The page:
Murray admits that raising the equity will be ‘a real challenge’, but remains hopeful the fund will be up and running within six months.

‘There is a flight to prime [property] and whichever way you look at it, Sustento is investing in prime stock,’ he says. ‘The risk profile is low and it’s a very defensive position, because you’re buying into a management system which is going to protect the value of that building going forward.’

Since last autumn Palmer Capital Partners has been trying to raise £75m-£100m for its Palmer Green Fund which, with borrowing, could reach £200m. Palmer director Alex Price says it will fund UK office schemes built to the BREEAM ‘excellent’ environmental standard or higher.

Price is targeting institutional investors in both the UK and overseas and claims the fund could provide a 20% return. ‘Obviously it’s harder to raise money at the moment,’ he says. ‘But in the longer term, the story of green development is compelling. This issue is never going to go away.’

Palmer believes the refurbishment angle is misguided. ‘We believe that taking existing stock and trying to retrofit will be costly and, ultimately, not as efficient as creating new buildings,’ says Price.

So far no equity has been raised. ‘People are finding it difficult to commit large sums of money in the current market, although everyone agrees that it’s the right time to be investing in these opportunities,’ says Price.

‘We are continuing to talk to investors.’

Aberdeen Property Investors, however, is taking the refurbishment route, targeting older office buildings that would score badly under the energy performance certificates that come into effect from April for commercial buildings. It hopes to raise £100m from life funds for its UK Sustainable Property Investment Fund.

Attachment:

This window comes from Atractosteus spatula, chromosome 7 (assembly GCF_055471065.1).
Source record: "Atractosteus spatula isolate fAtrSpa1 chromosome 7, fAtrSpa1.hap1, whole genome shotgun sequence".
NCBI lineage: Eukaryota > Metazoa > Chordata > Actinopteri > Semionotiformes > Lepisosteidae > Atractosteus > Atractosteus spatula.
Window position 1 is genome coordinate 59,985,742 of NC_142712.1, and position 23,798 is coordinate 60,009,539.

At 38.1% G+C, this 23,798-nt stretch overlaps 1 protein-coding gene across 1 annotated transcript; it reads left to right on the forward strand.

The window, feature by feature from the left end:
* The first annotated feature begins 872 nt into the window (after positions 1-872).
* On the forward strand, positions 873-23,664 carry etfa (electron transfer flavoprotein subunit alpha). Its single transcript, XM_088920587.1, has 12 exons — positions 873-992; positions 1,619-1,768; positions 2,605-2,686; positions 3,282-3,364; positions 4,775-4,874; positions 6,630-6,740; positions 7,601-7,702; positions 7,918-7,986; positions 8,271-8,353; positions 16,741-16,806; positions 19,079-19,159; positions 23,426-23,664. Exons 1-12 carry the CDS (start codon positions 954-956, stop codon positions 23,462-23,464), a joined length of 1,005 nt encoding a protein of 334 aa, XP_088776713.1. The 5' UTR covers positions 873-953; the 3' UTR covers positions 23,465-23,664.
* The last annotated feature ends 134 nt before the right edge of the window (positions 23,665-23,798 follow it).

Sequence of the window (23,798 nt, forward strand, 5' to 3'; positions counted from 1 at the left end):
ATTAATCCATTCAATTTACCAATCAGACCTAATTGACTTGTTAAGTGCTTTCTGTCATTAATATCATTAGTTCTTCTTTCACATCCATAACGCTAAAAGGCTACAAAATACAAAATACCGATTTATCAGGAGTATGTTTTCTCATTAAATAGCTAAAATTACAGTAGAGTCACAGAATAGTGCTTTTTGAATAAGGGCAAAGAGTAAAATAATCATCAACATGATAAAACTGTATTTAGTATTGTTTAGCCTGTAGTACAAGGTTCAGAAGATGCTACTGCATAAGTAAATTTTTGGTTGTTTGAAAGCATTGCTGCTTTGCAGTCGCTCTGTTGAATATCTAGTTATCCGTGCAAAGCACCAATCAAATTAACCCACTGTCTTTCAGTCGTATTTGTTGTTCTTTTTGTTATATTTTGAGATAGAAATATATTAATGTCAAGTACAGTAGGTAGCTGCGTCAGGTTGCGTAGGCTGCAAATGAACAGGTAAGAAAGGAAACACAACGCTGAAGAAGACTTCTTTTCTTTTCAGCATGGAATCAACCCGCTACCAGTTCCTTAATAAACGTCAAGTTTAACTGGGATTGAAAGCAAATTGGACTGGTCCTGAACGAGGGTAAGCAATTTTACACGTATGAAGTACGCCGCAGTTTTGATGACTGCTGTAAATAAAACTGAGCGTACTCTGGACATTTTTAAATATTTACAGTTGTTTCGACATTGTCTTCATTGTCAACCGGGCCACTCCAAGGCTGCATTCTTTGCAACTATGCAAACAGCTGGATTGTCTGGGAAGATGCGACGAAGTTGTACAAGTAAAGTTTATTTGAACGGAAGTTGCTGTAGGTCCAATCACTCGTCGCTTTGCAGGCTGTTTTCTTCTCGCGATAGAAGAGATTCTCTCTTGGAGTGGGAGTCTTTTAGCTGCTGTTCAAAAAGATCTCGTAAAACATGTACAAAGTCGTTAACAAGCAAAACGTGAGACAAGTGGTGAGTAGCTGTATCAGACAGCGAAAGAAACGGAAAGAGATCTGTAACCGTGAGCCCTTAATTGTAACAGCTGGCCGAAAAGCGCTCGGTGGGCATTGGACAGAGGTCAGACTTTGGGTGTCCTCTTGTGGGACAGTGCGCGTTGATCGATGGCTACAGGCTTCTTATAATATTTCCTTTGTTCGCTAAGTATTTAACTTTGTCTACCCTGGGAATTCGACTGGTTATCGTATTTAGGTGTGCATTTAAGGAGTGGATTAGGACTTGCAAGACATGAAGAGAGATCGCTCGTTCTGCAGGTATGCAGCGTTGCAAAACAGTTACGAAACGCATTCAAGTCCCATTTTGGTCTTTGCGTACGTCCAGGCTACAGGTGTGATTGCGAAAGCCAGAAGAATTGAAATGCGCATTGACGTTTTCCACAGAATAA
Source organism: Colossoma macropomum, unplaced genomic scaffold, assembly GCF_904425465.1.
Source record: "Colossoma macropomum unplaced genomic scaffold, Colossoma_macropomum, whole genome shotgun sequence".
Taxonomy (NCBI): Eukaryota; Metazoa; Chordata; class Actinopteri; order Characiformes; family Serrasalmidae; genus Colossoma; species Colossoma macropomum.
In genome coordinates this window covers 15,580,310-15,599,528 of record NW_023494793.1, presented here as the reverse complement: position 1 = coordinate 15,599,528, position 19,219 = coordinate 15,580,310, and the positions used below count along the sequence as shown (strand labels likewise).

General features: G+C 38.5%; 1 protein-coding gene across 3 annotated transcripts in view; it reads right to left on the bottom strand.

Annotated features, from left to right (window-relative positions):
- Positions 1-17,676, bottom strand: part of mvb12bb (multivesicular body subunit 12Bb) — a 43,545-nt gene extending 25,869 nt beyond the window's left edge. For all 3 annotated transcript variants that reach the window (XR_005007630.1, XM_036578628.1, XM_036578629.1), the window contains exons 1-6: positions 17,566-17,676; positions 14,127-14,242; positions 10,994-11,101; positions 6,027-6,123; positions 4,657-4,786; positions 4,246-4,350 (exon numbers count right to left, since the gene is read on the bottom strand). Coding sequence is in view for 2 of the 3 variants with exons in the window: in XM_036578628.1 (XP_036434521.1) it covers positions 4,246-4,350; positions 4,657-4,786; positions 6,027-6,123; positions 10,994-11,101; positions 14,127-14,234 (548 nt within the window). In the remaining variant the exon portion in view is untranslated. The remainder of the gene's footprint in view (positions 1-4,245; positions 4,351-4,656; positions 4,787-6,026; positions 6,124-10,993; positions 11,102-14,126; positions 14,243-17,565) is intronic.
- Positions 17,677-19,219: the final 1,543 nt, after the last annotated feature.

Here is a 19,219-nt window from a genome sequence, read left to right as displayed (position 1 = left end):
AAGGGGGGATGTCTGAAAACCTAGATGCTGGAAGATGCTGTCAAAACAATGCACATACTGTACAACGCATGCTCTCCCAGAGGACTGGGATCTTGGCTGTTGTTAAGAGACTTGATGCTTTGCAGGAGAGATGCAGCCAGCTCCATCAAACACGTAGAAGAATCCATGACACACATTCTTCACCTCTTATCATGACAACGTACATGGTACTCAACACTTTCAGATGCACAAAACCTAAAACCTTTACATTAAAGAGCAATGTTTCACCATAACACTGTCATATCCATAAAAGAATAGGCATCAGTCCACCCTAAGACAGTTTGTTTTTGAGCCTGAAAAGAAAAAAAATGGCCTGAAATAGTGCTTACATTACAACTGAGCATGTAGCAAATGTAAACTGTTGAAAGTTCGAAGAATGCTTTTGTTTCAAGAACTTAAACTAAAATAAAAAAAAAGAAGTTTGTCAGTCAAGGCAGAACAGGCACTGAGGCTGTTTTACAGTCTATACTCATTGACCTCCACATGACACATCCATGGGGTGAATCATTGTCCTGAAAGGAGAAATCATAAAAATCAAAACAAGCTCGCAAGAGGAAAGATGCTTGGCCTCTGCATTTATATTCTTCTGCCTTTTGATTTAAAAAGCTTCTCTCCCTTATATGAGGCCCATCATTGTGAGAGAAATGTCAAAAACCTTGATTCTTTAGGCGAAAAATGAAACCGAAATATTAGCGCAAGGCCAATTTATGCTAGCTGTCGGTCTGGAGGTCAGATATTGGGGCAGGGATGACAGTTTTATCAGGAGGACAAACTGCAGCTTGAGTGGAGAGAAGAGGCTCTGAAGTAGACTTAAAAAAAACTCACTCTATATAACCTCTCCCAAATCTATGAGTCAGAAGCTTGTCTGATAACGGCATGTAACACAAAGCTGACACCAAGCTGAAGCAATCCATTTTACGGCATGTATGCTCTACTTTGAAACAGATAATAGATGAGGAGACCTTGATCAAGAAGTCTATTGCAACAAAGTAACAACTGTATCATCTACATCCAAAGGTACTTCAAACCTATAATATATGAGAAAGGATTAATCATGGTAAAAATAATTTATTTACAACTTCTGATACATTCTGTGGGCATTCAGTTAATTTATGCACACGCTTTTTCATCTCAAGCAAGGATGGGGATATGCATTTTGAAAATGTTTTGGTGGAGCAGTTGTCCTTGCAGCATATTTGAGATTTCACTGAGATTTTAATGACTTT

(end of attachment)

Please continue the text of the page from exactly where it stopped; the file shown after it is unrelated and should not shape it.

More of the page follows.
‘If a building has a low grading, potentially that will soften the price,’ says managing director Glenn Newson. ‘If we enhance it, that widens the potential occupier base and the rent achievable, and creates potential for a profit.’ Gleeds has been appointed to give technical advice on refurbishment.

Aberdeen Asset Management sold its original property business to Arlington in 2004. In the three years that followed, it had to place its property investments in funds managed by other companies because of an anti-competition clause in the Arlington deal. Aberdeen is now rebuilding its property business, but cannot retrieve the money tied up in other funds at present because of the widespread block on redemptions that followed the credit crunch.

Newson is talking to other investors but admits nothing is committed so far. ‘It would be nice to have some money because there are some interesting deals around,’ he says.

Earlier this month a fourth green fund was announced, from investment bank Climate Change Capital. This is the first time the bank, which has $1.5bn (£765m) worth of assets under management, has moved into property. Most of its investments are in renewable energy.

The project is led by Tim Mockett, a former property director at Stow Securities, and Esme Lowe, most recently a director at property investment firm Capital Trust. The pair declined to say how much they hoped to raise but they intend to concentrate on the UK market, both developing and refurbishing property to high environmental standards.

‘The developments we create and the buildings we refurbish will be over the line in terms of green compliance and low energy use and they will outperform those that are not compliant,’ declares Mockett.

The market downturn has left green property funds struggling to raise equity. But they may yet become a powerful force.